Since I raised the possibility two weeks ago that sewage sludge fertilizer could have contaminated the Obamas' White House vegetable garden with lead, there has been a flurry of press on the subject. Various food and gardening blogs and dueling Huffington Posters weighed in, followed by the AP, Reuters, and the New York Times after a White House spokeswoman publicly addressed the lead issue on Thursday. Much of the coverage has sought to quell misperceptions that produce from the White House garden is unsafe to eat. Indeed, as I pointed out in my original post, the levels of lead in the garden are still well below those that the EPA says can cause health impacts. But in obsessing over whether the Obamas are poisoning themselves and their guests--and there's no proof that they are--most of the media missed the more interesting question: Is it really a good idea to grow vegetables on land that has been fertilized with sewage sludge?

The EPA thinks so, and has promoted the practice for decades as an alternative to landfilling sludge or dumping it in the ocean. In what was probably the single most effective component of a vast marketing campaign for sludge fertilizer, the National Park Service tilled it into the White House's South Lawn through much of the 1990s. Interest in the President's preferred brand of sludge spiked to the point that its makers had a hard time meeting the demand. Today, more than half the poop flushed in America ends up as fertilizer.

The safety of sludge might not be such a concern when it's spread your lawn and covered in a layer of grass, but chew on this: Food companies such as H.J. Heinz and Del Monte won't accept produce grown on sludge-treated land. The Netherlands and Switzerland effectively ban the use of sludge on farmland, and the practice is expressly prohibited by the USDA's organics standards. If sludge has been spread on the South Lawn anytime since about 2006, the Obamas' pesticide-free garden could not be certified as organic.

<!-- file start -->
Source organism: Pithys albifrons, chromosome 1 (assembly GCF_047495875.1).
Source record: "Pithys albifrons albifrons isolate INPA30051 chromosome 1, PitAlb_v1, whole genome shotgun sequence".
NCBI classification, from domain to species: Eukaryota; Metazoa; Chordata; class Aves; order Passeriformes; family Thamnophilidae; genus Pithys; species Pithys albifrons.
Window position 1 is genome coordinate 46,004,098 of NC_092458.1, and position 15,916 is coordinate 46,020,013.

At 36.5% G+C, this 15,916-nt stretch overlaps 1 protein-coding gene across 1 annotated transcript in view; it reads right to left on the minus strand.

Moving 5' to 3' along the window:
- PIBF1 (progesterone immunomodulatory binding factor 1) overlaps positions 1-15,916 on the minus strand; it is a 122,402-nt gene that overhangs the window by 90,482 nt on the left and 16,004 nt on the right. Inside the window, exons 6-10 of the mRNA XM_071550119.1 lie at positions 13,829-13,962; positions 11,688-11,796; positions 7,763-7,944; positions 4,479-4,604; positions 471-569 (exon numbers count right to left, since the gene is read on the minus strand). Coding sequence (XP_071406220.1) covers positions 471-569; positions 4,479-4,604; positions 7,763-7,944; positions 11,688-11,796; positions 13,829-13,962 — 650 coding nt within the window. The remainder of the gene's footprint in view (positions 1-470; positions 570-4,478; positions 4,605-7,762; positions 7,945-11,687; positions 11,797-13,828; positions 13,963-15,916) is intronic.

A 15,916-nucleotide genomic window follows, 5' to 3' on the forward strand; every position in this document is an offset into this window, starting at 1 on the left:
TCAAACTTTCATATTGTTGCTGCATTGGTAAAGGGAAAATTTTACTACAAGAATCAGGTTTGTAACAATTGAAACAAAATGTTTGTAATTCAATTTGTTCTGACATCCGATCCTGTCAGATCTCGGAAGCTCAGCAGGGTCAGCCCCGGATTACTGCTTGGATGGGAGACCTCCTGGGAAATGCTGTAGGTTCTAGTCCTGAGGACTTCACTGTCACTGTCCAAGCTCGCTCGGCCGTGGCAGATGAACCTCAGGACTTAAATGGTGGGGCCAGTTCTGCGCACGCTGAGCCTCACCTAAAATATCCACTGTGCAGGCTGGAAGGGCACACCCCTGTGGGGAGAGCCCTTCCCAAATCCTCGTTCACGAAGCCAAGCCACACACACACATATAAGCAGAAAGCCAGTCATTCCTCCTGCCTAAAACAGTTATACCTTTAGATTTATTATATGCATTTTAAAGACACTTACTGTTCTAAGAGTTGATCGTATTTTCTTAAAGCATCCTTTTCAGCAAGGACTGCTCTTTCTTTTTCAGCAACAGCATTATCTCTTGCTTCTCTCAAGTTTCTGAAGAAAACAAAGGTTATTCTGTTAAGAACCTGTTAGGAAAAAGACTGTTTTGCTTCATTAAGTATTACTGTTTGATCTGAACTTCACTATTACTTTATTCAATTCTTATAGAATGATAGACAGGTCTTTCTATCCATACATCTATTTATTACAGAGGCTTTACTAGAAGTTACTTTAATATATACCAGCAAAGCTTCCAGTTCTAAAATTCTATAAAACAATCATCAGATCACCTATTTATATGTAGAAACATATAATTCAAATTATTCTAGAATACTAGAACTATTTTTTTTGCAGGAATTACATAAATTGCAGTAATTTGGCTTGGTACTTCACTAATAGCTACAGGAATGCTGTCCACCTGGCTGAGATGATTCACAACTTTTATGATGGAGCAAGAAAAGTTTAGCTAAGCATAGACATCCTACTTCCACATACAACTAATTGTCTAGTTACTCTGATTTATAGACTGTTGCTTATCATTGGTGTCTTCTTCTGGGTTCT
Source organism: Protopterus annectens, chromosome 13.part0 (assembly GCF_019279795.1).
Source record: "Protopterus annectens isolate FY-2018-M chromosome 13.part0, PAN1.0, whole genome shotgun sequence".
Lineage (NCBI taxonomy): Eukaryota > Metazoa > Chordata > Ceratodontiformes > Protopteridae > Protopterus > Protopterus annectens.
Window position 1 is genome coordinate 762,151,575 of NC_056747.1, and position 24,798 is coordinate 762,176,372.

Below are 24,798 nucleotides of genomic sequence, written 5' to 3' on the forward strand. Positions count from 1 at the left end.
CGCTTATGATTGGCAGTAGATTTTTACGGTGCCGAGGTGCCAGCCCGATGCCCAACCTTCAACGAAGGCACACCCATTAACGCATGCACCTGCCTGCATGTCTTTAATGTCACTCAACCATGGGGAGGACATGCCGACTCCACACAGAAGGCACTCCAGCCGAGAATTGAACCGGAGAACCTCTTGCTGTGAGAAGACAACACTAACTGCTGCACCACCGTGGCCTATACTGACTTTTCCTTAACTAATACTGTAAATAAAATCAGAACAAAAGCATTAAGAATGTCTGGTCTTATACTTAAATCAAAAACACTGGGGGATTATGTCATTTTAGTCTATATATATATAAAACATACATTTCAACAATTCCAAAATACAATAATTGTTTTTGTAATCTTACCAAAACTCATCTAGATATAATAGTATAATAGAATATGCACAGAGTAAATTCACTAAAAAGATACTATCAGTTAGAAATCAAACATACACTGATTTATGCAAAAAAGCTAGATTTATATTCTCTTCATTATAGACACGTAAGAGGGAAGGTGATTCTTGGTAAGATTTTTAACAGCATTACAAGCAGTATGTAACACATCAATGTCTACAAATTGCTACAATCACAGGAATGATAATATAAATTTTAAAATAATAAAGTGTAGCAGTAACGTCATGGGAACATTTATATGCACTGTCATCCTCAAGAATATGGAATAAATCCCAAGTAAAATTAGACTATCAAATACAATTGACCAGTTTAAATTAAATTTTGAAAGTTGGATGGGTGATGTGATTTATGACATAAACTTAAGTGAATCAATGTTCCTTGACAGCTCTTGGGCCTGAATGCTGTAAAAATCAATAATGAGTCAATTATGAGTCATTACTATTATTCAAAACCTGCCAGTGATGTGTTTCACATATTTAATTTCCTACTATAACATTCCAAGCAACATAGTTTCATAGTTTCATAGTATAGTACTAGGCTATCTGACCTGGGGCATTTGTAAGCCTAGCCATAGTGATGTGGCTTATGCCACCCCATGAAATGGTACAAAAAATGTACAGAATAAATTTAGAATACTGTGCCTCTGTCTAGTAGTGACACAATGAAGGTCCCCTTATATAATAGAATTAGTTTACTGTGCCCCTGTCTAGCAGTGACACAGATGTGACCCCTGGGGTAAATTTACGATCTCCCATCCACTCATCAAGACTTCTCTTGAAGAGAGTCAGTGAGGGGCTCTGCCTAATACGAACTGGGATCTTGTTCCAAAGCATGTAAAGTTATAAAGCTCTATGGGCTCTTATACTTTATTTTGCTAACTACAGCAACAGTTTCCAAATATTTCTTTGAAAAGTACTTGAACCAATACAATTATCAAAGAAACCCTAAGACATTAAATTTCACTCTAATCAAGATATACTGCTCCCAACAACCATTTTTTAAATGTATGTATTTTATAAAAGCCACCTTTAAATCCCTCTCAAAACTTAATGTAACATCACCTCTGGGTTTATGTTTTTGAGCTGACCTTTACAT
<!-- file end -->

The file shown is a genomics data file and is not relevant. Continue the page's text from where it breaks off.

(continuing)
The human poop in sludge isn't necessarily the problem. Sludge can contain traces of anything that gets poured down the drain, from Prozac flushed down toilets to lead hosed off factory floors. The EPA sets concentration limits for several heavy metals found in sludge, including lead, but the limits are higher than what is deemed safe in some European countries. For example, the EPA permits sludge to contain up to 300 parts per million of lead, but the Netherlands raises concerns about soil with more than 40 ppm of lead.

The Good

Thanks to pesticides, invading bullfrogs, nonnative diseases, and the loss of wetlands, the northern leopard frog may warrant protection under the Endangered Species Act in 18 western states, according to a U.S. Fish and Wildlife Service announcement that's scheduled for today.

The Bad

National Geographic reports that the "mating between the rare California tiger salamander and the introduced barred tiger salamander has created a monster." The combination of native and nonnative species seems to be the worst pairing since ligers. As a result of these new creatures, biodiversity is taking a major hit in the ponds of California's Salinas River Valley. The new superpredator grows larger than either of its parent species, so "its bigger mouth enables it to suck up a wide variety of amphibian prey." This spells certain trouble for frogs who have difficulty competing against larger salamanders.

The Ugly Salamander

Check out this National Geographic video that shows a bunch of new species that were recently observed in an isolated Ecuadorian forest, including the transparent glass frog and the E.T.-like "ugly salamander":

 

Before you head for the beach, some science, environment, and health posts from our other blogs to kick off your holiday weekend:

Geeks' Green Dreams: Silicon Valley techies can't bankroll green energy on their own (much as they might like to). That's why we need creative incentives, and not just tax credits.